DENVER - Vancouver's Adam Campbell heard a huge cracking sound, saw a flash of light and said he was knocked to the ground as he ran across one of Colorado's tallest peaks during a 100-mile endurance race.
The ultrarunner said he was indirectly hit by lightning on Handies Peak but still went on to finish third on Saturday in the Hardrock 100, a race that crosses 13 mountain passes in the San Juan Mountains and where the No. 1 rule is no whining.
Campbell, a lawyer in Vancouver, said he wasn't injured, though his headlamp exploded. He said his pacer, Aaron Heidt, was also knocked down and had some tingling in his arm afterward.
"I suffered more from running 100 miles than from the actual lightning strike," Campbell said in a telephone interview on Tuesday.
Indirect lightning strikes happen when the electricity from the lightning passes through the ground or a tree to a person.
Campbell and Heidt were alone at the time on the peak so the strike couldn't be independently confirmed.
Campbell, who was in third place before reaching the peak, said he has a healthy respect for dangerous mountain conditions.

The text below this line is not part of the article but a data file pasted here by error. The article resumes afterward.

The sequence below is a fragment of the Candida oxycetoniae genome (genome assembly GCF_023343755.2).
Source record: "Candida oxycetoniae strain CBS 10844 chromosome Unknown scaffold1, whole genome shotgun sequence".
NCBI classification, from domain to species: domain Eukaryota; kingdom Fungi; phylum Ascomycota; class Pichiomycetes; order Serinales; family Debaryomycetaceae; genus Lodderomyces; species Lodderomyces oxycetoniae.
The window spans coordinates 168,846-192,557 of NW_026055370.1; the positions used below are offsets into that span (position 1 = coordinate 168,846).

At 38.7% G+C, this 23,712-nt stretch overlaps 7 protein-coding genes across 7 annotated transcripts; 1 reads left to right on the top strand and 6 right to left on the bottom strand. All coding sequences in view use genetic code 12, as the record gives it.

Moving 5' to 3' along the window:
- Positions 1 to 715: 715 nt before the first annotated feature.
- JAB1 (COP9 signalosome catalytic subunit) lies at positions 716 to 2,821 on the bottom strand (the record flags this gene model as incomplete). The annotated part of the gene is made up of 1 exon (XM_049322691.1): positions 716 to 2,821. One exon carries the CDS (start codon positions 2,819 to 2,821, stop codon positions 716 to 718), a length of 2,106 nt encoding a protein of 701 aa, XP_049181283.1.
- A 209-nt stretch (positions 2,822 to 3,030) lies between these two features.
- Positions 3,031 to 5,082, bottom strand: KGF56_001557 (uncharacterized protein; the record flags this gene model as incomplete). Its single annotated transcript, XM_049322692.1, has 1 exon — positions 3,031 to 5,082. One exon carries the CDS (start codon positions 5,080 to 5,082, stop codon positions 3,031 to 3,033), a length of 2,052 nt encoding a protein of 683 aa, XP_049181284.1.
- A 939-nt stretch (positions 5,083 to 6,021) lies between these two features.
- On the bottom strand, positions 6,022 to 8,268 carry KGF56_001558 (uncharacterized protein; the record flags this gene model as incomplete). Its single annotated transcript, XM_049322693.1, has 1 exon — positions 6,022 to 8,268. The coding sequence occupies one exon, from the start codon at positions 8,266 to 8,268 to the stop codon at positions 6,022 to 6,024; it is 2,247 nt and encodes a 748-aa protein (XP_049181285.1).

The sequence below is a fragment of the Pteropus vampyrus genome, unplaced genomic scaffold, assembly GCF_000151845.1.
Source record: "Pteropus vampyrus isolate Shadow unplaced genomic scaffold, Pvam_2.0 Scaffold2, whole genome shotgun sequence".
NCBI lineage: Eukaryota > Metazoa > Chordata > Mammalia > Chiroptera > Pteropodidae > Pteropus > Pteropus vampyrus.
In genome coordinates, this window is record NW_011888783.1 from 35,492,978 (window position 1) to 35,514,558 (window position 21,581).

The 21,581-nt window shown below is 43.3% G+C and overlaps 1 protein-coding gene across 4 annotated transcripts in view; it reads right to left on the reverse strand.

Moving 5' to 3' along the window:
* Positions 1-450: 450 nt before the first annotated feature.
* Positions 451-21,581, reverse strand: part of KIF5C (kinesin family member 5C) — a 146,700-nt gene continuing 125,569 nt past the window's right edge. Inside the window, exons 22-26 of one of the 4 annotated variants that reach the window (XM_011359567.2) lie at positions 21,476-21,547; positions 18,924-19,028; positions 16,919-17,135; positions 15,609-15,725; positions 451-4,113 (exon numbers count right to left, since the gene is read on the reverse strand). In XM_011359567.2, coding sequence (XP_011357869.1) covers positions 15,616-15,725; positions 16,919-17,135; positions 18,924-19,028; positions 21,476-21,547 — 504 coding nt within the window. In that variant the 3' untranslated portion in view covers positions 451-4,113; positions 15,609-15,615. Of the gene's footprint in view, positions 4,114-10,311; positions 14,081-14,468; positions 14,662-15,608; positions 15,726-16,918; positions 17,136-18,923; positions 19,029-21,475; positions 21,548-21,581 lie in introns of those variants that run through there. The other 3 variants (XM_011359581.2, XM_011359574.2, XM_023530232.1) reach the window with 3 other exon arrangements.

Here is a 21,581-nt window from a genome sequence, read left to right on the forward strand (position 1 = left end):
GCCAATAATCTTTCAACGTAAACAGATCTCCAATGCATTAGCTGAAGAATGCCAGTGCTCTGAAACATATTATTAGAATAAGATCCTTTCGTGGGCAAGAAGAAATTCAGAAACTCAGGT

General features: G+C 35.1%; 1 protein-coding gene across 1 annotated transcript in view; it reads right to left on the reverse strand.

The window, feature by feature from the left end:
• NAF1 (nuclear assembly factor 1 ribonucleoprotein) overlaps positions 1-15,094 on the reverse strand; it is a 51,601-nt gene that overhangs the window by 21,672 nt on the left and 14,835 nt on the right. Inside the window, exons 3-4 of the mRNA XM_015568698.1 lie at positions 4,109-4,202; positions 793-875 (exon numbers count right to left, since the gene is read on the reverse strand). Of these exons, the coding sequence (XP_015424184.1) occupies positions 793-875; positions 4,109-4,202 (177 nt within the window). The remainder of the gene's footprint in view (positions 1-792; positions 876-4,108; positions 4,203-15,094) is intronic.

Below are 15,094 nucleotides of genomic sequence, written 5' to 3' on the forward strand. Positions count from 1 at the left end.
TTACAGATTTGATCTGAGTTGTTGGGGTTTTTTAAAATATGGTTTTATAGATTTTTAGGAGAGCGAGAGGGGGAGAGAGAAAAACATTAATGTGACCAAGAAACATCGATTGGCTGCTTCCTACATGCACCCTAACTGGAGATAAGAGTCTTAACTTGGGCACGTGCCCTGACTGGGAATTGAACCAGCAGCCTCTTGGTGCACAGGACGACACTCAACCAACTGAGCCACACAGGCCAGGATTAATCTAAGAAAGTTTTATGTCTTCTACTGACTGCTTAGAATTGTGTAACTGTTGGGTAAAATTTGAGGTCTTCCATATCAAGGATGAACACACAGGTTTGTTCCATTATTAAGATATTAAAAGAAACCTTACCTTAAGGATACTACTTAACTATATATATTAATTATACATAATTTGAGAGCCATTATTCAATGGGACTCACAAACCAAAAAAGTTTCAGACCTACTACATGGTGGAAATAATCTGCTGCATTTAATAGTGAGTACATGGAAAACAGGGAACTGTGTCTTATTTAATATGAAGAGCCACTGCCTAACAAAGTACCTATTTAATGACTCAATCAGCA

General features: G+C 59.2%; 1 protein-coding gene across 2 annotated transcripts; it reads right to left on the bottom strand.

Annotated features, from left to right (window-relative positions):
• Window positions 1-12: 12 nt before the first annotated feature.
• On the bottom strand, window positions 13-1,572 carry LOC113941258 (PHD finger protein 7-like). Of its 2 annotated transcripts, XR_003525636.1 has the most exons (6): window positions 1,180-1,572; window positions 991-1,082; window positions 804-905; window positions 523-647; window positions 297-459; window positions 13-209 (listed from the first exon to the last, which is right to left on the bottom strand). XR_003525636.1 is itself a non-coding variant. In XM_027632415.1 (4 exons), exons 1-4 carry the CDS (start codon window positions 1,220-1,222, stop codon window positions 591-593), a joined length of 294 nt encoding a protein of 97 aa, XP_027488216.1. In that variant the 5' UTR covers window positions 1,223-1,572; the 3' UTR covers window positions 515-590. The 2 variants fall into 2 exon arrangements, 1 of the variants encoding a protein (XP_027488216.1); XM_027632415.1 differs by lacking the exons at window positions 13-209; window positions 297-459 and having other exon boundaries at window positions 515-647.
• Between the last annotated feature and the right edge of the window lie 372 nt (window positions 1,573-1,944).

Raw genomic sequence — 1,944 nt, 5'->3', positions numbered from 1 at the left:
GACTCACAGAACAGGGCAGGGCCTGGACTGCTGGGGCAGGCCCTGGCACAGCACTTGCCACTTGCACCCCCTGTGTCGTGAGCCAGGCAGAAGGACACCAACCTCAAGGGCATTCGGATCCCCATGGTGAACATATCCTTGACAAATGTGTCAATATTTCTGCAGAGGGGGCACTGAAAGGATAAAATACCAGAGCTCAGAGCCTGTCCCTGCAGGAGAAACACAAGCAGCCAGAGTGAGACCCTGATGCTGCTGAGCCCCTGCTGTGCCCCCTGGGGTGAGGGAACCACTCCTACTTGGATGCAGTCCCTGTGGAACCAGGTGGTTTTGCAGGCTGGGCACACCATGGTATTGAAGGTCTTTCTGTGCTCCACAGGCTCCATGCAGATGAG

He believes he and Heidt made the best decision by deciding to race across the top of the barren 14,048-foot mountain as a storm moved in and to seek protection if necessary in the trees below the peak.
Ultrarunners travel lightly, without much gear, and rely on speed to get out of dangerous situations, he said.
Forecasters said thunderstorms and lightning were plentiful in southwestern Colorado over the weekend and are common in the area throughout the summer.
People who have suffered indirect hits have been known to walk away, said Lisa Kriederman, a meteorologist with the National Weather Service in Boulder.
Race director Dale Garland didn't speak to Campbell about what happened but confirmed that he finished the race in third place.
Handies Peak is about 300 miles from Rocky Mountain National Park, where two people were killed in separate lightning strikes on Friday and Saturday, the first lightning deaths there since 2000.
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